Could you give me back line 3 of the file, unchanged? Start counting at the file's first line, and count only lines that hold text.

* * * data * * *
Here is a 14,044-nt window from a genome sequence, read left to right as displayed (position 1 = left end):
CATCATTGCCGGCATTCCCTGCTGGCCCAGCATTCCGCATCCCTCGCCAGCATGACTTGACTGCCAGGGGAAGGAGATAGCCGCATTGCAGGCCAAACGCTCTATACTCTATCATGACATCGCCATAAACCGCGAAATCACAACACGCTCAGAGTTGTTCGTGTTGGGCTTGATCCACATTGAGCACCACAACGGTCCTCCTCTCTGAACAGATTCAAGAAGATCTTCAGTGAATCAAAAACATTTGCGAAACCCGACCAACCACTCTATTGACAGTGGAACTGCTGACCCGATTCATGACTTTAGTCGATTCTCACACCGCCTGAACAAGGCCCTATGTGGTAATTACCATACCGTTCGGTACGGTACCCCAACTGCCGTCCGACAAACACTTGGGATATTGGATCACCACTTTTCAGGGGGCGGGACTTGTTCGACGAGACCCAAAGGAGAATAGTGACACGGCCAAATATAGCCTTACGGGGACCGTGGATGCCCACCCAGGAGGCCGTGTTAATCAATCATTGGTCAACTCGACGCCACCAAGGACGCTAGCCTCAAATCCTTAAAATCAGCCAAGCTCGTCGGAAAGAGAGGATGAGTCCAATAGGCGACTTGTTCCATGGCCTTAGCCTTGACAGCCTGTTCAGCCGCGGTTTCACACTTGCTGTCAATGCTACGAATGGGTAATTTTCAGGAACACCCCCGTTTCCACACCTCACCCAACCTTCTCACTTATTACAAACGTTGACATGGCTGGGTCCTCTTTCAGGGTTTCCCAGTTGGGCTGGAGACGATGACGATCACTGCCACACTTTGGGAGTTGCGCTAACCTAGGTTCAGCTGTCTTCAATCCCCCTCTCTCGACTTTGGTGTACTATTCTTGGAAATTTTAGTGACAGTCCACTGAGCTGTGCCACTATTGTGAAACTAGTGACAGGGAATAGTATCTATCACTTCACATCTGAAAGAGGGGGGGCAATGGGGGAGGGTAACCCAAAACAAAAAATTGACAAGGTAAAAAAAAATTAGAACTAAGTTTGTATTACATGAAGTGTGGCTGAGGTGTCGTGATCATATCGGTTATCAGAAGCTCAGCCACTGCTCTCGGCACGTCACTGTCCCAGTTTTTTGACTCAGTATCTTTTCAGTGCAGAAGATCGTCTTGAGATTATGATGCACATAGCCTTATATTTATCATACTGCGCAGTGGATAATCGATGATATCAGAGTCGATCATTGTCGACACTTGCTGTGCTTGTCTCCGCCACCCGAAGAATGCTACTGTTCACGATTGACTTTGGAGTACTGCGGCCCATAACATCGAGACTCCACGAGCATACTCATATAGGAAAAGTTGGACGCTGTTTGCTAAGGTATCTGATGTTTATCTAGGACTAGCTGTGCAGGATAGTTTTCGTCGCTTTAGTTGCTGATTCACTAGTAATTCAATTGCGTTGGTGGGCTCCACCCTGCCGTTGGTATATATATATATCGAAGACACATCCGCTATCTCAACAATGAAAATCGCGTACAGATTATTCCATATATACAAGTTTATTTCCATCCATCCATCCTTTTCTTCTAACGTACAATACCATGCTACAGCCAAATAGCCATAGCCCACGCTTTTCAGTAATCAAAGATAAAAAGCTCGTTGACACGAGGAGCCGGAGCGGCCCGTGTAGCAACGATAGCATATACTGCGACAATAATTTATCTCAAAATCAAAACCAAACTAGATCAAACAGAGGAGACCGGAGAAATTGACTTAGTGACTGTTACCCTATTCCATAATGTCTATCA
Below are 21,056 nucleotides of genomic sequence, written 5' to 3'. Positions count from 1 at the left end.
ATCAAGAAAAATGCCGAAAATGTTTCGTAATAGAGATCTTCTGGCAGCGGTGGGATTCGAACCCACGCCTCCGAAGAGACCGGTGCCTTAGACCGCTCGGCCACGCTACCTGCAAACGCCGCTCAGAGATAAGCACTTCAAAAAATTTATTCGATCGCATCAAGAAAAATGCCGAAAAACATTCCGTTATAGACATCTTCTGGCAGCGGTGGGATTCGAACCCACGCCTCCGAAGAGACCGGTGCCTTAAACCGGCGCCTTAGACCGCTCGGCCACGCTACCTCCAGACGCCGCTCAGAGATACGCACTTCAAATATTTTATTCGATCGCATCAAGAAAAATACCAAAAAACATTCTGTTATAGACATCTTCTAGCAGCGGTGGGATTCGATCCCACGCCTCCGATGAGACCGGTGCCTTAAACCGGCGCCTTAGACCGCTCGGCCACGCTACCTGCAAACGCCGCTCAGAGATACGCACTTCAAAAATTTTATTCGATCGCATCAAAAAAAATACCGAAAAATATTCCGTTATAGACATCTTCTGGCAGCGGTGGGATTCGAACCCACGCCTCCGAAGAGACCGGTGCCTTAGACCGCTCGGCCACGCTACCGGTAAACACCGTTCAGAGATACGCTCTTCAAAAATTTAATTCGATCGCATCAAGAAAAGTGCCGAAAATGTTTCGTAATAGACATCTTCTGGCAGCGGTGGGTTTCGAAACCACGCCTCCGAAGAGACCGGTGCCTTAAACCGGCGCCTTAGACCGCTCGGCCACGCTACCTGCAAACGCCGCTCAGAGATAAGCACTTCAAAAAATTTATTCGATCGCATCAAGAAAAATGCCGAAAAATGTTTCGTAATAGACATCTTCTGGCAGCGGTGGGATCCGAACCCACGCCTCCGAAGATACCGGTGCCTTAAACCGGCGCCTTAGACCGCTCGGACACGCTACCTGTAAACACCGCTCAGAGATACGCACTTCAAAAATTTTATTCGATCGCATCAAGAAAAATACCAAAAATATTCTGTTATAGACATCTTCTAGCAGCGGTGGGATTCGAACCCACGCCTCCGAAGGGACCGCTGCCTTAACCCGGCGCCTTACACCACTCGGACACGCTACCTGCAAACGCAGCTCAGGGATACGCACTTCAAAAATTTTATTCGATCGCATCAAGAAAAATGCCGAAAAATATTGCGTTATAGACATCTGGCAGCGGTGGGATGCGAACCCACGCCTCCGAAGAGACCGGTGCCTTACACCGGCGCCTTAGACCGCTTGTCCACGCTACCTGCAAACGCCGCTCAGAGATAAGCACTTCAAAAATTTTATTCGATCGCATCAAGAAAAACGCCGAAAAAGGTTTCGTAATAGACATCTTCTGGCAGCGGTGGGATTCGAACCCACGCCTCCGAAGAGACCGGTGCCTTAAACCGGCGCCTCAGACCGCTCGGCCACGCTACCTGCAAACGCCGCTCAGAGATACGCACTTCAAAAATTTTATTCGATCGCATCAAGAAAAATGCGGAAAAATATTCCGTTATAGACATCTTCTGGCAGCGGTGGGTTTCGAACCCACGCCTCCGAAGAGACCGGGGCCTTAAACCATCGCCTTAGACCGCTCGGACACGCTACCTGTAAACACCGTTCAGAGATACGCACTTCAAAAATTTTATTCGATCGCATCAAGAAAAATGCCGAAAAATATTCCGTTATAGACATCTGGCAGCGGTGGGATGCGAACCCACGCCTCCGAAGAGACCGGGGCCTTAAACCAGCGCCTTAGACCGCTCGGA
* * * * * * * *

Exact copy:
Below are 21,056 nucleotides of genomic sequence, written 5' to 3'. Positions count from 1 at the left end.